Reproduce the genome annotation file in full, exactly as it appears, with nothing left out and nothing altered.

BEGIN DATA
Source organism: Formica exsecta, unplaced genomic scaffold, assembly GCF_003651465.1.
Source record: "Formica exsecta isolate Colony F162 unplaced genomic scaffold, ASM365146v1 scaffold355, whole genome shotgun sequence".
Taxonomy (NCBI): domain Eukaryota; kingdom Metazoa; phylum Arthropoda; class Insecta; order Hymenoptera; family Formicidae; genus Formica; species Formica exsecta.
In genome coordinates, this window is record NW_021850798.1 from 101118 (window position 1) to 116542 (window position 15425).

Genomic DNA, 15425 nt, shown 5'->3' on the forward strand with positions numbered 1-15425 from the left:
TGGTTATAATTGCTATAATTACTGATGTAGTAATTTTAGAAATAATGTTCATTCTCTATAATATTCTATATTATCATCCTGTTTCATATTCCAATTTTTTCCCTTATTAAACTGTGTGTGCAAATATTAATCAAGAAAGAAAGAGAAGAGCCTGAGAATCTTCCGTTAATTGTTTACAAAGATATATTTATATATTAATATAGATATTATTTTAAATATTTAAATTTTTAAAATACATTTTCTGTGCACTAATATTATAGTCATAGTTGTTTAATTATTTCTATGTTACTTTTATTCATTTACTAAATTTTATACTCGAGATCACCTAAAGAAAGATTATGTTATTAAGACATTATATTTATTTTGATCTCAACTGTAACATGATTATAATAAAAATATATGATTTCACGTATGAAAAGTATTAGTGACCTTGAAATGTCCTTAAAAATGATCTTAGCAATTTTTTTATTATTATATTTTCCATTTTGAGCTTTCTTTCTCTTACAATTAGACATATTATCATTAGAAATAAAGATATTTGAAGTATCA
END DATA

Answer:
Source organism: Formica exsecta, unplaced genomic scaffold, assembly GCF_003651465.1.
Source record: "Formica exsecta isolate Colony F162 unplaced genomic scaffold, ASM365146v1 scaffold355, whole genome shotgun sequence".
Taxonomy (NCBI): domain Eukaryota; kingdom Metazoa; phylum Arthropoda; class Insecta; order Hymenoptera; family Formicidae; genus Formica; species Formica exsecta.
In genome coordinates, this window is record NW_021850798.1 from 101118 (window position 1) to 116542 (window position 15425).

Genomic DNA, 15425 nt, shown 5'->3' on the forward strand with positions numbered 1-15425 from the left:
TGGTTATAATTGCTATAATTACTGATGTAGTAATTTTAGAAATAATGTTCATTCTCTATAATATTCTATATTATCATCCTGTTTCATATTCCAATTTTTTCCCTTATTAAACTGTGTGTGCAAATATTAATCAAGAAAGAAAGAGAAGAGCCTGAGAATCTTCCGTTAATTGTTTACAAAGATATATTTATATATTAATATAGATATTATTTTAAATATTTAAATTTTTAAAATACATTTTCTGTGCACTAATATTATAGTCATAGTTGTTTAATTATTTCTATGTTACTTTTATTCATTTACTAAATTTTATACTCGAGATCACCTAAAGAAAGATTATGTTATTAAGACATTATATTTATTTTGATCTCAACTGTAACATGATTATAATAAAAATATATGATTTCACGTATGAAAAGTATTAGTGACCTTGAAATGTCCTTAAAAATGATCTTAGCAATTTTTTTATTATTATATTTTCCATTTTGAGCTTTCTTTCTCTTACAATTAGACATATTATCATTAGAAATAAAGATATTTGAAGTATCA